More specifically with the rare earths the production of rare earth concentrate is trivially simple. Cheap too - values of such concentrates are in the $x,000s per tonne and x is not just a single digit number but a low one. What costs the money is the separation into the individual elements - a tolling price for that service is perhaps $20,000 a tonne. It’s the processing that matters, not the mining.

At which point we could indeed get all Mazzucato about this and demand that government have a plan, intervene. The first stage of which would be to change current environmental law so as to allow people to build rare earth separation plants.

The terror is that rare earth ores will near always contain thorium. That’s radioactive, even if lightly so, and it does need to be extracted. The actual written laws about what you do next are sensible enough and on paper it’s not a grand problem. Extract and store and there we are. The reality of trying to get the permissions and licences to do so is that it’s damn near impossible. So, it’s damn near impossible to gain permission for the rare earths processing cycle.

20 years back that mine in California closed at least in part because the process was leaking thorium back into the desert that the thorium had come from. Shifting it around a bit was an environmental crime, d’ye see? Or there’s a plant in the US that can process the material under current licences. Actually, no problem at all. Except it doesn’t have the licence to be allowed to do so - thanks to the State of Utah. It has all the licences required except the one that allows it to ship rare earths out of the plant. An old French plant closed because its thorium storage capacity was full and it wasn’t allowed to build more.

The problem isn’t with capital - that’s abundant in this space. It’s not with technology, nor even expertise. It’s the paperwork to be able to go do something. So, relax the paperwork and it would get done.

We can even go that one Mazzucato stage further and insist upon government actually spending money on the problem. There are a number of possible technologies that would make this separation less costly. Bring that price down from that $20,000 a tonne. We know of one proposal out there for a £1/2 million pilot project for example - the major problem with it being that it would cost at least £1/2 million to get the licences to do it. Plus some indeterminate amount of time which again just adds to the costs. That regulatory uncertainty means private capital is rather wary.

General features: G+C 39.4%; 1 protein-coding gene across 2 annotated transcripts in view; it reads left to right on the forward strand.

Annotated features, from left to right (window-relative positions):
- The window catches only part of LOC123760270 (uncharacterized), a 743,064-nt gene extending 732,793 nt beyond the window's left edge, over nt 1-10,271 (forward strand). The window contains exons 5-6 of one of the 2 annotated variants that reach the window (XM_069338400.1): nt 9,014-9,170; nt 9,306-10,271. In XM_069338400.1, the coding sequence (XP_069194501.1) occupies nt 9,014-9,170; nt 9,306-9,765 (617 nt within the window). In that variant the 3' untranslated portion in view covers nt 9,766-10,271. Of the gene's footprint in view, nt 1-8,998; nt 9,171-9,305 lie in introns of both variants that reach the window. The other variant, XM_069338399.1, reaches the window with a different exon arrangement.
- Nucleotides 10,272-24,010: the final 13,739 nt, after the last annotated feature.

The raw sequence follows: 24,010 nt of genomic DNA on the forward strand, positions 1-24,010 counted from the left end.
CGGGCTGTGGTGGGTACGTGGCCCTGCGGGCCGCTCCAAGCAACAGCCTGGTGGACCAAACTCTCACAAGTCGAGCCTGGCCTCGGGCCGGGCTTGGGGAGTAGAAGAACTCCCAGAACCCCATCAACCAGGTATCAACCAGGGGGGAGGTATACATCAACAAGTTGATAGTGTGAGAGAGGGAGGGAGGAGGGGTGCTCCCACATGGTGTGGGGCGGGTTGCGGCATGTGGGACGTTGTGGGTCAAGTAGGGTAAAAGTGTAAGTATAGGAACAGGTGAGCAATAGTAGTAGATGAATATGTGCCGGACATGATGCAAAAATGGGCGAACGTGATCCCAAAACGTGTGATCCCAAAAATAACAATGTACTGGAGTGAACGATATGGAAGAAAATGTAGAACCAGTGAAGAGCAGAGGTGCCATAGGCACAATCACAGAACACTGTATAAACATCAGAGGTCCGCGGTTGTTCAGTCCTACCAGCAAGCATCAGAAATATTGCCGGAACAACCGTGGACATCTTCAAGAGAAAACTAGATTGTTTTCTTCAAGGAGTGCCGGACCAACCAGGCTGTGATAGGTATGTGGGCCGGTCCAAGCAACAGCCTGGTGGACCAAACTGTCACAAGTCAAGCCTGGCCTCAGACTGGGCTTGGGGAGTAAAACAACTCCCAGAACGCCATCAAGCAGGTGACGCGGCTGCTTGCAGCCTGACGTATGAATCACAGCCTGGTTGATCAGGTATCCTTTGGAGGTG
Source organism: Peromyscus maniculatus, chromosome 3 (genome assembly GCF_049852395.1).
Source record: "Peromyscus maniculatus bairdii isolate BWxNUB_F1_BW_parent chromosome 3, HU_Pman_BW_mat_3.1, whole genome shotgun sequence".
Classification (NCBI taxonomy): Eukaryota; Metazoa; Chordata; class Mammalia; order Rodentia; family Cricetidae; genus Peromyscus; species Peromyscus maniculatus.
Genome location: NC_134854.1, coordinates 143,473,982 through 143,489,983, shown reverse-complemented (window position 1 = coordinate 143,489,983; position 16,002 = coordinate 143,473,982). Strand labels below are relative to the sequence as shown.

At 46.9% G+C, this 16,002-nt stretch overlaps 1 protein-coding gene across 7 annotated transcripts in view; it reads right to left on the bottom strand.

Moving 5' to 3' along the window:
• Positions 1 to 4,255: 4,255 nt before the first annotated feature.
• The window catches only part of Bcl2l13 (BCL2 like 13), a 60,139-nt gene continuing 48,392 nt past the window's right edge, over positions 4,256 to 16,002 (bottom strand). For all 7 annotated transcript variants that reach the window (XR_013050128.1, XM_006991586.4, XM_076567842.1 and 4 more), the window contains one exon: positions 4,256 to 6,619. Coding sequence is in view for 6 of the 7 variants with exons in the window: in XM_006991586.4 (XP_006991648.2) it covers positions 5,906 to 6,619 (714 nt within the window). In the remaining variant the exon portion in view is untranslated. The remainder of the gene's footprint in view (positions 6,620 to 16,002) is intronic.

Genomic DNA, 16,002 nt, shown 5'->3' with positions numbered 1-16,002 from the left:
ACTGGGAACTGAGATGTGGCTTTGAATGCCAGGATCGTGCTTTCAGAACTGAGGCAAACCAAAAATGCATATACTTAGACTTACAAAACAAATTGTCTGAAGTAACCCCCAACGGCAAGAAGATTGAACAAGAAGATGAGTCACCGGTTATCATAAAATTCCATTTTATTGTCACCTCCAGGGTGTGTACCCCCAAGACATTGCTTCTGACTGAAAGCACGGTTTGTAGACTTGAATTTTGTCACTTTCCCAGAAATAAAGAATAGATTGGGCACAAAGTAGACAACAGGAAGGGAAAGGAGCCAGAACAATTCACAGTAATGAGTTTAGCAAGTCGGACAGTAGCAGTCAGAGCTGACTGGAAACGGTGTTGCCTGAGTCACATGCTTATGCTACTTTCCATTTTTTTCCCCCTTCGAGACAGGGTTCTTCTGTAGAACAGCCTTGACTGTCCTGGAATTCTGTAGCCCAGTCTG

That is, where the market is being allowed to operate, with lithium, high prices are doing their usual job of being the cure for high prices. Where markets are being constrained by regulation - rare earth processing - the problem is not being solved.

Therefore the critical minerals strategy needs to be less regulation constraining markets. And if you believe that that’s what the British government’s critical minerals strategy is going to be can we interest you in this fine bridge we’ve got for sale? Only one little old lady owner, very few miles on the clock…..

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Tim Worstall
Tim Worstall is a British-born writer and Senior Fellow of the Adam Smith Institute. Worstall is a regular contributor to Forbes and the Register. He has also written for the Guardian, the New York Times, PandoDaily, the Daily Telegraph blogs, the Times, and The Wall Street Journal. In 2010 his blog was listed as one of the top 100 UK political blogs by Total Politics.